Home Improvement

A Do It Yourself Chenille Wall Hanging Tapestry

If your room looks dull, there’s no drama going on there. Then you may think of decorating your room, but it sometimes feels like there is nothing to do much with the room organization. But you know what you can spice up the things by decorating the vast open spaces you have in your room that are your walls. There are many possibilities for decorating them in as many ways as you want. Just a few additions to your room walls can make it look and feel elegant and welcoming. You can reflect your personality and taste through the walls of your room, and there are many ways to amp it as well. Your walls can be customized according to your requirements. As there are a lot of ways to decorate them some of them are murals, mirrors, photo frames, and much more. One of them is a tapestry.

What is tapestry?

A tapestry is a form of textile art. it is also called wall hanging. It is a large flat piece of fabric that is hung on the wall of your room and looks very historic. These have been used since Hellenistic times. These were traditionally weaved with the hands-on loom. It is a very time consuming and labor based work. A professional weaver who spent 38-40 hours a week can weave about one sq. Meter in a month. As it is cleared that it takes so much time to make, it must be costly as well. There are so many designs that you can go for such as Moroccan, jacquard, lunar phases tapestry and moon phases tapestry, etc. It comes in many shapes designs and forms as well, but here we’ll talk about making the chenille wall hangings.

Chenille tapestries

Chenille is a French word used for the caterpillar. It is named so because of its process by which it is made. This yarn was produced far back in the 18th century. It imparts a vibrant and soft look. This yarn looks luxurious feels luxurious well as reflects a gorgeous finish. It gained popularity again in uri1970’s.

To make these the chenille needle is used. These needles are large-eyed needles. The length and diameter of these needles are the same as the cross-stitched needles. But the chenille needles have a sharp point different from the needles that are used in ribbon and crewel embroidery.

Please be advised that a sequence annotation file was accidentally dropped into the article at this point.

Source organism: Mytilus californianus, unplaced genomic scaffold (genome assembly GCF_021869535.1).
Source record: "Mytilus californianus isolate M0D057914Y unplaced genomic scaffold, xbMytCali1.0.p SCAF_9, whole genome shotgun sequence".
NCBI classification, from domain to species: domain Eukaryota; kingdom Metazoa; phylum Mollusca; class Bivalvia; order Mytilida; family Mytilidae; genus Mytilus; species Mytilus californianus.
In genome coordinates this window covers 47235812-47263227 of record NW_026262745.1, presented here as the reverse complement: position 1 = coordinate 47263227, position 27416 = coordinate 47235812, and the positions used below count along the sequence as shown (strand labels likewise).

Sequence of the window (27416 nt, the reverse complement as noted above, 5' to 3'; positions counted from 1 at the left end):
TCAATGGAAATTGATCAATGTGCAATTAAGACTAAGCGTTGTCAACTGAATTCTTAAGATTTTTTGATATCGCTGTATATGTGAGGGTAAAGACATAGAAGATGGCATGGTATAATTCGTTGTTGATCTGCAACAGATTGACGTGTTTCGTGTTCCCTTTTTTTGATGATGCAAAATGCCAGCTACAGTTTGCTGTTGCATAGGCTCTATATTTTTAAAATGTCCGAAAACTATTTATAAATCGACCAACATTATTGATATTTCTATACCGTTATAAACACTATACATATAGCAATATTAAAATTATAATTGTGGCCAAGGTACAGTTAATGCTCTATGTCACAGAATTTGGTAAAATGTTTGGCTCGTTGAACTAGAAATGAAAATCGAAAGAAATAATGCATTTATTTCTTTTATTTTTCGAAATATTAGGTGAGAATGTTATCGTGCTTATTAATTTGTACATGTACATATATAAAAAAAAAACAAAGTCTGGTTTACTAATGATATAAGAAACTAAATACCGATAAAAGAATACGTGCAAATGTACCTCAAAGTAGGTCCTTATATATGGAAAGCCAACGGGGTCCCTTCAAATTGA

Let’s learn how to diy chenille tapestry at home

Materials required: – a bed sheet made of chenille yarn, pom-poms, glue gun, loop yarn, ribbon, scissors, and chenille yarn.

  • First, take your full-sized bedspread and cut out it from the middle. You’ll get two equal portions from one bed-sheet.
  • Now take one portion and spread that on a hard surface and now you can get on to your work.
  • now to make designs on the chenille bed sheet use chenille yarn of contrasting colors(suppose if your bed sheet is of light color then you can take dark color chenille yarn or simple the black one) and make designs as you want with the help of hot glue gun.

Note- make sure to work in small sections and try to follow and outline the design with the chenille yarn.

  • Press the yarn firmly on the hot glue you’ve applied.
  • You can do as many designs as you want such as making flowers by simply looping yarn. They look very adorable.
  • You can also add ribbons and pom-poms to that.
  • The more you add, the more colorful it’ll look.

Once it is completed, it’ll look very bright and colorful. You can also gift it to someone. Dark grey and white tapestry are every delicate as this yarn is very soft; therefore you should keep this in mind before washing them as most chenille fabrics should be dry cleaned. If washed with hand or in the machine then they should be dried using low heat and flat on a surface to avoid stretching which means that you should never hang it while it is drying.

Chenille wall hanging provides beauty and elegance to any room so you can surely think of making it at home, as it’ll save you, money as well. And on the other hand, will do much to your room.

Eric
Eric
Eric Desiree is a graduate of Bachelor of Arts in Communication. He started his career as a Public Relations Officer in a law firm in Los Angeles California. Currently, he is the managing editor of ANCPR.